Remember that you aren't just paying for an airplane. For it to be any use, you have to be able to afford to keep and fly it. Put together a realistic estimate of your total operating costs (fuel, oil, hangar/tiedown rent, insurance, maintenance reserve, taxes, database updates, etc), and how much you need to be able to save each week/month/paycheck to do that. That's your minimum contribution to your building fund. If you can't afford that (or at least, can't realistically expect to within in the next couple years) you may wish to look at other options--partnership, cheaper airport, renting, cheaper airframe, or (hopefully not) other hobbies.

(Side note: I think this may be why so many builds get sold shortly after completion - the builder failed to anticipate operating costs and/or did not budget accordingly)

Next, take that amount and divide it by the number of hours you can realistically devote to a build over that timespan, and that figure becomes your yardstick for "build vs. buy" when it comes to things like engines, interiors, etc. If pursuing one course of action will save you $X, but in the extra time it takes you to do it you can save up $1.5X, it may be worth your while to spend the money. Of course, this same argument can go towards "just buy a flying airplane instead of building" but that's a big irrational decision--we're just talking about rationalizing the little decisions, since that's easier ;)
 

Lendo

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Alessandre- lets see your design, I also have my own design - all Carbon low wing tandem, but not the development money, I'm hoping to win Lotto :) My engine choice is the Peripheral Ported Mazda Rotary, with the Powersport style PSRU. The Marcotte PSRU is also good. The beauty of the Rotary is the internals are only doing 2,000 rpm when the crank is doing 6,000. At 2,000 rpm it's the same as running a long stroke engine at 2,000 rpm - effortless. If Mistral survived there would be an engine package available, but probably expensive, but they did great work.
George
 

PagoBay

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Starting about 20 posts back, this thread has been taken far off topic. I will report my own post here to request the Mod's to get this thread back on track. Thanks.
 

PagoBay

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An exaggeration for sure. Actually the standard of interaction and also of moderation on HBA is much higher than I have seen on many forums.

Certainly going off topic occurs and on some occasions intentional hijacking, but the Moderators do intervene and even delete unhelpful posts. Just see the long Raptor thread for multiple examples.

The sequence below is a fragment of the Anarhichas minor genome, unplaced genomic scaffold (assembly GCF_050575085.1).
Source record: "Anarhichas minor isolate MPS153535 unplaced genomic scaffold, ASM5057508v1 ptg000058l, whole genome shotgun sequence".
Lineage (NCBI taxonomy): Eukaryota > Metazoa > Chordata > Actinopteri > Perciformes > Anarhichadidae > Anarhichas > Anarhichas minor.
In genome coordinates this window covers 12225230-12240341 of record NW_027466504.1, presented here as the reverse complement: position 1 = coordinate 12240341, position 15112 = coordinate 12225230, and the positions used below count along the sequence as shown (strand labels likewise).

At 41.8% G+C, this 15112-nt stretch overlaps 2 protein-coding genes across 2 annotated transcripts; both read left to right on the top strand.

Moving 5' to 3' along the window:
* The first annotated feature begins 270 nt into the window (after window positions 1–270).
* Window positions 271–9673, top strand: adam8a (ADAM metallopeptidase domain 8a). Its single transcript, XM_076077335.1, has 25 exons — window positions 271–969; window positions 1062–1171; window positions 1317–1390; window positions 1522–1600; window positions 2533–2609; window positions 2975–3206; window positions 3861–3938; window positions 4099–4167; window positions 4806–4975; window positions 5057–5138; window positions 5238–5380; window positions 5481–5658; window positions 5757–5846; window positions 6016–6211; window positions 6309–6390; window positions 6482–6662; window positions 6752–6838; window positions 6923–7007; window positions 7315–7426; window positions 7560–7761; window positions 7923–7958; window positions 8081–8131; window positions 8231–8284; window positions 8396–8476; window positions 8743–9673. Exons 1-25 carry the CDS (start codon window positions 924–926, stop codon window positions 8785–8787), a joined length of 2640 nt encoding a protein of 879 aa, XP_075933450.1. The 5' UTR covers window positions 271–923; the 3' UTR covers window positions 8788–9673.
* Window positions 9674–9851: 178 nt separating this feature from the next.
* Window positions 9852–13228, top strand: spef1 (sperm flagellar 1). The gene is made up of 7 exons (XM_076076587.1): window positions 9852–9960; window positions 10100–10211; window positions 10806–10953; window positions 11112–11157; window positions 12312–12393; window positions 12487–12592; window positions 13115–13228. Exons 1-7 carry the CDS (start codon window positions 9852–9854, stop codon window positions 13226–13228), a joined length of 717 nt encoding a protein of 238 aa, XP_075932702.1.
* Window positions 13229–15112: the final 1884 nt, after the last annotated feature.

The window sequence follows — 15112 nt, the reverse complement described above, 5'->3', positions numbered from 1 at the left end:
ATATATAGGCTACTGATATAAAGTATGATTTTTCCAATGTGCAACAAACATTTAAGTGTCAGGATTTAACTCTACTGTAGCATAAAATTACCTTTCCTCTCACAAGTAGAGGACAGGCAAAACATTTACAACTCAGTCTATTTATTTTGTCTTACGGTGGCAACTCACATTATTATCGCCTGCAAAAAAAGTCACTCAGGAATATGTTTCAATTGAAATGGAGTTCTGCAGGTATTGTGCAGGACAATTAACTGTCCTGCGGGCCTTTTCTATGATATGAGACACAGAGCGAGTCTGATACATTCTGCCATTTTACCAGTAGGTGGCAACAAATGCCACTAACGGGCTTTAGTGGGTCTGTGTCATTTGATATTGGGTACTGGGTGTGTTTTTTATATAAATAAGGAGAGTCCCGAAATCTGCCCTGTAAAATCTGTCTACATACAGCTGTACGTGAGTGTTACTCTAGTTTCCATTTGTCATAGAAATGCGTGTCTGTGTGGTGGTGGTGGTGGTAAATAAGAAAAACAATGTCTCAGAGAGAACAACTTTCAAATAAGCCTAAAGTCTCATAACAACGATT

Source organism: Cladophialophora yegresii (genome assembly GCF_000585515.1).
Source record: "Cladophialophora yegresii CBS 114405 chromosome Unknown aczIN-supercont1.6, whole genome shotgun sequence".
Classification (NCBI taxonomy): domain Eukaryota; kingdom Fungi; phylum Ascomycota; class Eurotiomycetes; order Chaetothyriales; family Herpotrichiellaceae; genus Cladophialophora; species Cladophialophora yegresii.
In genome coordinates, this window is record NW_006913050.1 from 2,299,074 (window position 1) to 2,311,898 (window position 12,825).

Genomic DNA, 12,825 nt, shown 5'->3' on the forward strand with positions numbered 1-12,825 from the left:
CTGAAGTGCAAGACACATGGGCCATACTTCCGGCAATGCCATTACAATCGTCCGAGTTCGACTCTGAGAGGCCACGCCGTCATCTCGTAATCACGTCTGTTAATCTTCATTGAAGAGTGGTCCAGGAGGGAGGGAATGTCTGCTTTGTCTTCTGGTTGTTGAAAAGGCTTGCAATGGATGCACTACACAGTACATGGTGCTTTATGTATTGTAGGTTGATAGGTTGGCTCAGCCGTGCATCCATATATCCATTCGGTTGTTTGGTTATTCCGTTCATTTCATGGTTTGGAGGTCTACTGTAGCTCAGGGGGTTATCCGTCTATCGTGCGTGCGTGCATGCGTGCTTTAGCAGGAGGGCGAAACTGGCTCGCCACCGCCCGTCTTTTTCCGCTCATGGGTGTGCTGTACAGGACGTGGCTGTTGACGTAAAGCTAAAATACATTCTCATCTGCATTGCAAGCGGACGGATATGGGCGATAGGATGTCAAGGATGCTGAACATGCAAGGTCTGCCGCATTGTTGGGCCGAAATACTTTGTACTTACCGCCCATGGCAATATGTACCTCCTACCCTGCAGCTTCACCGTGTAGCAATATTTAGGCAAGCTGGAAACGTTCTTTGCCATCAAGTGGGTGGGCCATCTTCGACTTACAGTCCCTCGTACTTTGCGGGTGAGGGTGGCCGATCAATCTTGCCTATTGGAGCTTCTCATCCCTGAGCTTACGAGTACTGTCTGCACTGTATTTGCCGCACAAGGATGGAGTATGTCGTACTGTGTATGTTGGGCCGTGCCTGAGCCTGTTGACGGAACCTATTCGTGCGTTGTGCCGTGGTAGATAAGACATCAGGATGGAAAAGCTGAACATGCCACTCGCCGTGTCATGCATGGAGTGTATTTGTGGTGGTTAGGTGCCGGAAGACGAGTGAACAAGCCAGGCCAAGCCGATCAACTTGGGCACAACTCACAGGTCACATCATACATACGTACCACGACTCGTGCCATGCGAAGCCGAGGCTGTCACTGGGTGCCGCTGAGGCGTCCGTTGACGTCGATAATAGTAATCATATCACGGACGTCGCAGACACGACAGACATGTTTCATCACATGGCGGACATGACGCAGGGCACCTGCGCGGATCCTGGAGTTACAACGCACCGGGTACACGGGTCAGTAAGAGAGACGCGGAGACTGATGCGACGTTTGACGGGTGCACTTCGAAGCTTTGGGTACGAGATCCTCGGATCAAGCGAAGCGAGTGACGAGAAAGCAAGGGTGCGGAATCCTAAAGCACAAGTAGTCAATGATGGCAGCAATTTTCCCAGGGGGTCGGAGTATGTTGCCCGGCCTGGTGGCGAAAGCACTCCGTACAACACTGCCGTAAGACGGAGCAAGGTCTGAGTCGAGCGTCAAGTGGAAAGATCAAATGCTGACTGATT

That is the Moderators role, we have been assured, so that the discussion follows the Topic as stated in the Title.

Courtesy calls for starting a new thread if there is interest in Lycomings, and other engines, or general mechanical discussions, etc. HBA is big enough for all those to have their place and time.
 

PagoBay

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PagoBay are you Jan or Elissa?
Do you even read other threads and/or you just could not bother to click on the little "avatar" image by everyone's post? So, NO, I live in the US Territory of Guam and, Oh Yes, I also commute to Edgewater, Florida every day in my light speed aircraft wearing my Lightspeed Headset. Sheesh.

You are from NZ? Contact Deane Philip and talk to him about his STOL Zenith 701 with the Viking 130 Engine. I did.
PS - You can also ask Deane if he is Jan or Alissa.

 
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Alessandre

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Starting about 20 posts back, this thread has been taken far off topic. I will report my own post here to request the Mod's to get this thread back on track. Thanks.
I think we still discussing about engines, I think this isn't a topic to praise Viking engines, but for show experiences and alternatives.
If the price of the turbo 195 model were at least similar to the other their models it would undoubtedly be a question-proof alternative for me, but for the price they are asking of 18.5k it's interesting to see the number of options here. I don't see why the 130hp model costs 12k and the 195 6.5k more using the same PRSU.

Seeing the posts here I'm almost decided to build my own O-360. This is the engine that insurance companies trust and FAA too, then alternatives has to offer good price advantage. But I understand their side, if still selling why to reduce prices?

Other option that I was considering was build my own auto-conversion, but reading a lot of topics about new engines in new aircrafts I give up to avoid extend my project timeline.
 
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PagoBay

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Zenith Aircraft Factory on YouTube
Congratulations to Deane Philip and his Zenith STOL "Sky Jeep" for top honors at the 2021 New Zealand Bush Pilot Championships 2021. Deane placed FIRST overall, with both the SHORTEST TAKEOFF and the SHORTEST LANDING at the annual national event.
Powered by a Viking 130 HP engine with some bit of weight in the tail.
 

Alessandre

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Zenith Aircraft Factory on YouTube
Congratulations to Deane Philip and his Zenith STOL "Sky Jeep" for top honors at the 2021 New Zealand Bush Pilot Championships 2021. Deane placed FIRST overall, with both the SHORTEST TAKEOFF and the SHORTEST LANDING at the annual national event.